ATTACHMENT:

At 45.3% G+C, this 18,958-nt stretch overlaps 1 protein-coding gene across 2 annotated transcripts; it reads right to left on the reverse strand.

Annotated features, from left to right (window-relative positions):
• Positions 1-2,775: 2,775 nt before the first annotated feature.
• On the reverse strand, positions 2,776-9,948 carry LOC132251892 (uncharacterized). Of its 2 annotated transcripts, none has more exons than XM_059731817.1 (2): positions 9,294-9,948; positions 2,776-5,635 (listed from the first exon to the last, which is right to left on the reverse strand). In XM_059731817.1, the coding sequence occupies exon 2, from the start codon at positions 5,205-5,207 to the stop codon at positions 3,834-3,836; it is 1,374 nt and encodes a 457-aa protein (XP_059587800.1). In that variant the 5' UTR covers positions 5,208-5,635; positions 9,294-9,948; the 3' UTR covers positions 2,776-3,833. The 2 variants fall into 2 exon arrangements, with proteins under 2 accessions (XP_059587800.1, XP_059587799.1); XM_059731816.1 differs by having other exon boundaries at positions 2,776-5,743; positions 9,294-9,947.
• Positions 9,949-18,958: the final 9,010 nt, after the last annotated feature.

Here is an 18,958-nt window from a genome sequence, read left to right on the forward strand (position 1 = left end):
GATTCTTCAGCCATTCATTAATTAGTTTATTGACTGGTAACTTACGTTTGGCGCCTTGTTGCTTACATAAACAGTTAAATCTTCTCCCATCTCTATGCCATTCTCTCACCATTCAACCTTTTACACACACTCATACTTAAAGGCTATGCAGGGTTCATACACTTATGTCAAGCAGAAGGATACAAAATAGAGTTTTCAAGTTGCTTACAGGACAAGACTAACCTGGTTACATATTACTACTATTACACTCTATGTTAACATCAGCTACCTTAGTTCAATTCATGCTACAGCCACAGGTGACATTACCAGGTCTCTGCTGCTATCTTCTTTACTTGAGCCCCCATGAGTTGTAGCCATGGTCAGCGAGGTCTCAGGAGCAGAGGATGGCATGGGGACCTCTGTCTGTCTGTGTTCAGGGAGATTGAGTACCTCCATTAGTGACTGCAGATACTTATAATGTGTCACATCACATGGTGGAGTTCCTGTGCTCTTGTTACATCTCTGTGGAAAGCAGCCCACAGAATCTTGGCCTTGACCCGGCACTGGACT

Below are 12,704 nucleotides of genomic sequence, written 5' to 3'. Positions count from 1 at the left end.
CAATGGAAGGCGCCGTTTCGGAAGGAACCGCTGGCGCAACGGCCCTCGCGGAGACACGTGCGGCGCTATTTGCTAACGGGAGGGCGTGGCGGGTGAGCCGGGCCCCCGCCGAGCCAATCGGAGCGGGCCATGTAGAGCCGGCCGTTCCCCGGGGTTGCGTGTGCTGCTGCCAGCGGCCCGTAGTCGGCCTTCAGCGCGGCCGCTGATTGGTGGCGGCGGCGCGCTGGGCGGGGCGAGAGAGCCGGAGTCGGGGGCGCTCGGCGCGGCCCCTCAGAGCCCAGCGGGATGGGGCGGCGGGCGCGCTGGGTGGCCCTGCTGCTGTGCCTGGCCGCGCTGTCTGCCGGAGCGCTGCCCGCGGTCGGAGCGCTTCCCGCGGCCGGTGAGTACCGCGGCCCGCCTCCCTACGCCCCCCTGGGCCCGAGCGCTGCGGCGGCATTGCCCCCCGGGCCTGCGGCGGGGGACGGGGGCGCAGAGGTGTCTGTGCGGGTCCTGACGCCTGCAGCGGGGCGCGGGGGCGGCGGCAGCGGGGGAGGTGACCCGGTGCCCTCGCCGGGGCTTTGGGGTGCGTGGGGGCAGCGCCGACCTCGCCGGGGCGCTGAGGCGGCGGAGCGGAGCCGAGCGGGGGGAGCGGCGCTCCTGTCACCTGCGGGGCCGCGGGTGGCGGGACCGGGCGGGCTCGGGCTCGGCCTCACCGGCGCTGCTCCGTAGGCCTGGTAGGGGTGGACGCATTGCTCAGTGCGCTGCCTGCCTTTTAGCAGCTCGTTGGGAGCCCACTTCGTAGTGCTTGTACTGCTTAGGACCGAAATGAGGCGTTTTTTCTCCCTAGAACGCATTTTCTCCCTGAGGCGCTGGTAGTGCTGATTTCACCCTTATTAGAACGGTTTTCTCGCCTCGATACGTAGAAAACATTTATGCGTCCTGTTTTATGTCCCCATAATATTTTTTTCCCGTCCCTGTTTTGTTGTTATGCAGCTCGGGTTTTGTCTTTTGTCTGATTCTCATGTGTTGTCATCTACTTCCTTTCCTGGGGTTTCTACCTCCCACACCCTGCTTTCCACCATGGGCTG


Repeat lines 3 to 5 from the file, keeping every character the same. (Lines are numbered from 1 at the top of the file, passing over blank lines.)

• Positions 1-2,775: 2,775 nt before the first annotated feature.
• On the reverse strand, positions 2,776-9,948 carry LOC132251892 (uncharacterized). Of its 2 annotated transcripts, none has more exons than XM_059731817.1 (2): positions 9,294-9,948; positions 2,776-5,635 (listed from the first exon to the last, which is right to left on the reverse strand). In XM_059731817.1, the coding sequence occupies exon 2, from the start codon at positions 5,205-5,207 to the stop codon at positions 3,834-3,836; it is 1,374 nt and encodes a 457-aa protein (XP_059587800.1). In that variant the 5' UTR covers positions 5,208-5,635; positions 9,294-9,948; the 3' UTR covers positions 2,776-3,833. The 2 variants fall into 2 exon arrangements, with proteins under 2 accessions (XP_059587800.1, XP_059587799.1); XM_059731816.1 differs by having other exon boundaries at positions 2,776-5,743; positions 9,294-9,947.
• Positions 9,949-18,958: the final 9,010 nt, after the last annotated feature.